Red Teams are often confused with Penetration Testers, but despite having a huge overlap of skills and functions, they are not the same thing. They have a number of attributes that separate them from other offensive security teams. The most important of these are:
1. Emulation of TTP (techniques, tactics and procedures) used by opponents . They use tools similar to the bad guys: exploits, pivot methodologies and typical objectives of a black hat hacker .
2. Tests based on campaigns that run over an extended period of time , for example, several weeks or months of emulating the same attacker.
Penetration testing is when a security team uses standard tools, runs testing for only a week or two, and tries to achieve a standard set of goals. For example, breaking into the internal network, stealing data or obtaining domain administration. A Red Team campaign uses a custom set of TTPs and objectives for an extended period of time.
Of course, you can create a Red Team campaign that uses the best known TTPs, a combination of tools from continuous pentesting , techniques and objectives, and to run it as a campaign.
The goal here is not protection of entrances , but rather the encouragement of curiosity and a proactive mindset. Blue Teams are the proactive advocates of a company from the point of view of cybersecurity.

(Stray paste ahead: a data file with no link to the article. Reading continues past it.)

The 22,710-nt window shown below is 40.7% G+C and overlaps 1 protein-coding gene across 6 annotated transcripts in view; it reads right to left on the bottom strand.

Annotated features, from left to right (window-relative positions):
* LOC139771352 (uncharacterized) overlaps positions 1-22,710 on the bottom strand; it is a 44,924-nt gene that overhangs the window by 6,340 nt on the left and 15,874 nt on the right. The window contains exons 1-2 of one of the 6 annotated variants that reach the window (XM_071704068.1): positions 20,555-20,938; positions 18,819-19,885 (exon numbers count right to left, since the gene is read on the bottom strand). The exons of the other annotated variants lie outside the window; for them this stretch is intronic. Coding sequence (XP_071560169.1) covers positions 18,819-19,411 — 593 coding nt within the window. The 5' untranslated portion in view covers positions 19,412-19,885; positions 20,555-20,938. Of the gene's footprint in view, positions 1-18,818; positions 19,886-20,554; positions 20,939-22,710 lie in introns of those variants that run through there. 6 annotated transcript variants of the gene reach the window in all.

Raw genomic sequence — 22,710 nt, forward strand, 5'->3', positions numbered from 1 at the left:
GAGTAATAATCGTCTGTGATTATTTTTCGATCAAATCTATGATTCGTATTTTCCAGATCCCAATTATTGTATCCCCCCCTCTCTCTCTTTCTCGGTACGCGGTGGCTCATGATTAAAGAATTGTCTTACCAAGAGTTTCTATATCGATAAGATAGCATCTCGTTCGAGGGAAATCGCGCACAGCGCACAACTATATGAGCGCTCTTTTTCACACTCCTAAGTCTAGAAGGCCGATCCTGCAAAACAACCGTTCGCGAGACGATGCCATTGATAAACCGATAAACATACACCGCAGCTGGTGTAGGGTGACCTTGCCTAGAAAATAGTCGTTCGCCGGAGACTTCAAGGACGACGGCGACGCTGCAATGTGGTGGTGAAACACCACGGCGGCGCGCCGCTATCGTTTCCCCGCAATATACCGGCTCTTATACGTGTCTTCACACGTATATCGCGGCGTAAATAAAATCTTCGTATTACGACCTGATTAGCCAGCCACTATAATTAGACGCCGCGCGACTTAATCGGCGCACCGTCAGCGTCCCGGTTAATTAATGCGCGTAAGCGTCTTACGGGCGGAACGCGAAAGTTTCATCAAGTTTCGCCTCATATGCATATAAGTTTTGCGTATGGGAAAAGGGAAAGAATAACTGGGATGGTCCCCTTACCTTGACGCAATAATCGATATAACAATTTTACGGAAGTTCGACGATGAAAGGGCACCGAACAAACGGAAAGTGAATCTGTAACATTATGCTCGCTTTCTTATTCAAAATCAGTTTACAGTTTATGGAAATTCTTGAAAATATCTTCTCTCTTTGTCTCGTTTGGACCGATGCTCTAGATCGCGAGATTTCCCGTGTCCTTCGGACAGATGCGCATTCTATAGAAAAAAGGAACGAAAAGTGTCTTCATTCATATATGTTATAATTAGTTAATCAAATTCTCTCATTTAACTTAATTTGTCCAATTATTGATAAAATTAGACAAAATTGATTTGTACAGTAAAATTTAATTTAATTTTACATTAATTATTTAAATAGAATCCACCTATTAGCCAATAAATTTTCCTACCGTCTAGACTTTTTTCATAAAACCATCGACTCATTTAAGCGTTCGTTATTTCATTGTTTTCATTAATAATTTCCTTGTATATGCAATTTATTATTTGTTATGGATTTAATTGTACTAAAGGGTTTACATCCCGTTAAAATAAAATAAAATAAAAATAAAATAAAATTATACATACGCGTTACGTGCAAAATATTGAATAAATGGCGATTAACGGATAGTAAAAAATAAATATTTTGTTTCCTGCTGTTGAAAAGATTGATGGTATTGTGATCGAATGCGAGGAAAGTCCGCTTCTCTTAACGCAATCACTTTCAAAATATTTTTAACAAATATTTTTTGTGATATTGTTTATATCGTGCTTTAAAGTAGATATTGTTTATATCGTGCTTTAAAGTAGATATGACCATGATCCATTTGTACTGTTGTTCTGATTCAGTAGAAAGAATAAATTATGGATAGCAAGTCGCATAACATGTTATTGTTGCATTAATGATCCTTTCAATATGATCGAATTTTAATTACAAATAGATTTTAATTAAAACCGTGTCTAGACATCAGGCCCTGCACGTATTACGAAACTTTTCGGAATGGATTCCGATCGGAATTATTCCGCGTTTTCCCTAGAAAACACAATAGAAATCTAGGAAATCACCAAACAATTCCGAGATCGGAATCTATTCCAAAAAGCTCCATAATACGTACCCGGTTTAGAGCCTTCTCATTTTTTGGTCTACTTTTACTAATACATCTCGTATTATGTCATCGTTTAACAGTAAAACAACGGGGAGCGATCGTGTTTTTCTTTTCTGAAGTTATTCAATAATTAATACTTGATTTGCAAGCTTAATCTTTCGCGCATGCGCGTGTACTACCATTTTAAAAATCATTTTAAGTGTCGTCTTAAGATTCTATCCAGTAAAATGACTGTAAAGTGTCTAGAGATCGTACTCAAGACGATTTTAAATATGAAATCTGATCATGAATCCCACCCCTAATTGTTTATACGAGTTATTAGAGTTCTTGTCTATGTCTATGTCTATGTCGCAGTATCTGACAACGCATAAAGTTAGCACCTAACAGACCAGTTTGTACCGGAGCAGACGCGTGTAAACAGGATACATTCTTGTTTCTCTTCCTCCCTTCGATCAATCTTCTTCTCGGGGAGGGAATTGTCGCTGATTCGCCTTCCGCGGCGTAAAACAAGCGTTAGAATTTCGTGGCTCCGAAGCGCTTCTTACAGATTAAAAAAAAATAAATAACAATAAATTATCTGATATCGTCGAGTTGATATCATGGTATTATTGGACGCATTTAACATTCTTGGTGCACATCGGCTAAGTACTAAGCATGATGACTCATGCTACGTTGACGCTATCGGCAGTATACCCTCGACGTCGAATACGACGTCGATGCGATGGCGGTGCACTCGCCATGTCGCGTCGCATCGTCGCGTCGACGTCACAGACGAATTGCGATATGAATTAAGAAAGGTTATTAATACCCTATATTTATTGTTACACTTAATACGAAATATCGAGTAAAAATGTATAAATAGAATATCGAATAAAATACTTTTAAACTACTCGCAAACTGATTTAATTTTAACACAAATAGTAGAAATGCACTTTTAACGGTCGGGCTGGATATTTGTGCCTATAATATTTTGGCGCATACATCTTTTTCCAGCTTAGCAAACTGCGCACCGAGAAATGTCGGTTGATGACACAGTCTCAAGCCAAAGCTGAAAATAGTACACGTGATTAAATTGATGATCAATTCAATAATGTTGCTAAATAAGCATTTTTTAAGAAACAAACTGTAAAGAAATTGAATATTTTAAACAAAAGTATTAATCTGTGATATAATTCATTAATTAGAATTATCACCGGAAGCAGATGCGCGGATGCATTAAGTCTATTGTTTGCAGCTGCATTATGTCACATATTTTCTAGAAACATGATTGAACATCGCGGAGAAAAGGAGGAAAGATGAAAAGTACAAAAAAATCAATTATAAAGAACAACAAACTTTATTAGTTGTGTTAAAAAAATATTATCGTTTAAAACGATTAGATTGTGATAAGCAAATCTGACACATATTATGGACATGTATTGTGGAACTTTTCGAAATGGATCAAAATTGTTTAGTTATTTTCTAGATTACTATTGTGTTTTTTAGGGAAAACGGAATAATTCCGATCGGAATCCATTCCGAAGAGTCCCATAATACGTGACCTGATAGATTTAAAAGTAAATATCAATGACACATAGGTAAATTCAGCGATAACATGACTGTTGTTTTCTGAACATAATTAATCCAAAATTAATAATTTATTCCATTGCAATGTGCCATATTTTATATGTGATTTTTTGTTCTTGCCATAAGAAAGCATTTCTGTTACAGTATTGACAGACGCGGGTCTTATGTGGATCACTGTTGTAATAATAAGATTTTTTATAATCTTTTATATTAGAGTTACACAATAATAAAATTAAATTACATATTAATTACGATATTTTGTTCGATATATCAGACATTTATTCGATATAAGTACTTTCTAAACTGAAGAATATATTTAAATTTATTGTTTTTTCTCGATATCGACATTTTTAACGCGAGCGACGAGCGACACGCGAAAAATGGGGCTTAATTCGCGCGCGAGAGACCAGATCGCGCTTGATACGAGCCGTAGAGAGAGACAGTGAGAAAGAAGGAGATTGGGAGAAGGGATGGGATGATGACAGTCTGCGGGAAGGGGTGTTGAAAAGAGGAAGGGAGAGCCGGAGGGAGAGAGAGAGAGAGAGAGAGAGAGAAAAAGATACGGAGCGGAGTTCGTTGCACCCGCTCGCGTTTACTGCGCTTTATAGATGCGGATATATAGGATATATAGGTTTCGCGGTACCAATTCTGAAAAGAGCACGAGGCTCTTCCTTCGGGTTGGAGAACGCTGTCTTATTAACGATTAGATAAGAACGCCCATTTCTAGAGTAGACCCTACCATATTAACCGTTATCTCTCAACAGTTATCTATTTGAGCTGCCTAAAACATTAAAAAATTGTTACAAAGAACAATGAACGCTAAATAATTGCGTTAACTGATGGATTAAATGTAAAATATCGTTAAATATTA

There are a number of defense-oriented tasks that are not considered worthy for the Blue Team. For example, a level 1 SOC analyst who has no training or interest in offensive techniques, no curiosity about the interface he is looking at, and no creativity in following any potential alarm, is unlikely to be a valid member of a Blue Team.
All Blue Teams are defenders, but not all defenders are part of a Blue Team.
What constitutes a Blue Team member and differentiates him from dealing with defense is the mentality . Here’s how to make the distinction: Blue Teams have and use:
1. A proactive and non-reactive mentality
2. Deep curiosity about things that are out of the ordinary
3. Continuous improvement in detection and response
It’s not about knowing if someone is a self-taught level 1 SOC analyst or a former member of a Red Team. It’s all about curiosity and the desire to constantly improve.